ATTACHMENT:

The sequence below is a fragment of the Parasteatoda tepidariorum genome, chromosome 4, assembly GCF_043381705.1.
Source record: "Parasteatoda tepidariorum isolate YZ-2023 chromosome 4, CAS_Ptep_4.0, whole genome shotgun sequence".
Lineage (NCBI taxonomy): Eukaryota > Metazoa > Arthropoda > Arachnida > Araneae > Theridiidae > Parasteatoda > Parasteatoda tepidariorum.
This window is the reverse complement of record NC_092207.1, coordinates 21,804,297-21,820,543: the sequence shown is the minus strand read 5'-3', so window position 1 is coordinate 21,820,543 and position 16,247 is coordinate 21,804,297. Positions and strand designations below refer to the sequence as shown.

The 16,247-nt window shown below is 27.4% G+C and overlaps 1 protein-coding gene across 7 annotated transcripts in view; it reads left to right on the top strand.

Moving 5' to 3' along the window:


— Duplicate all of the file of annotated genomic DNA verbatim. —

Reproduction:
The sequence below is a fragment of the Parasteatoda tepidariorum genome, chromosome 4, assembly GCF_043381705.1.
Source record: "Parasteatoda tepidariorum isolate YZ-2023 chromosome 4, CAS_Ptep_4.0, whole genome shotgun sequence".
Lineage (NCBI taxonomy): Eukaryota > Metazoa > Arthropoda > Arachnida > Araneae > Theridiidae > Parasteatoda > Parasteatoda tepidariorum.
This window is the reverse complement of record NC_092207.1, coordinates 21,804,297-21,820,543: the sequence shown is the minus strand read 5'-3', so window position 1 is coordinate 21,820,543 and position 16,247 is coordinate 21,804,297. Positions and strand designations below refer to the sequence as shown.

The 16,247-nt window shown below is 27.4% G+C and overlaps 1 protein-coding gene across 7 annotated transcripts in view; it reads left to right on the top strand.

Moving 5' to 3' along the window: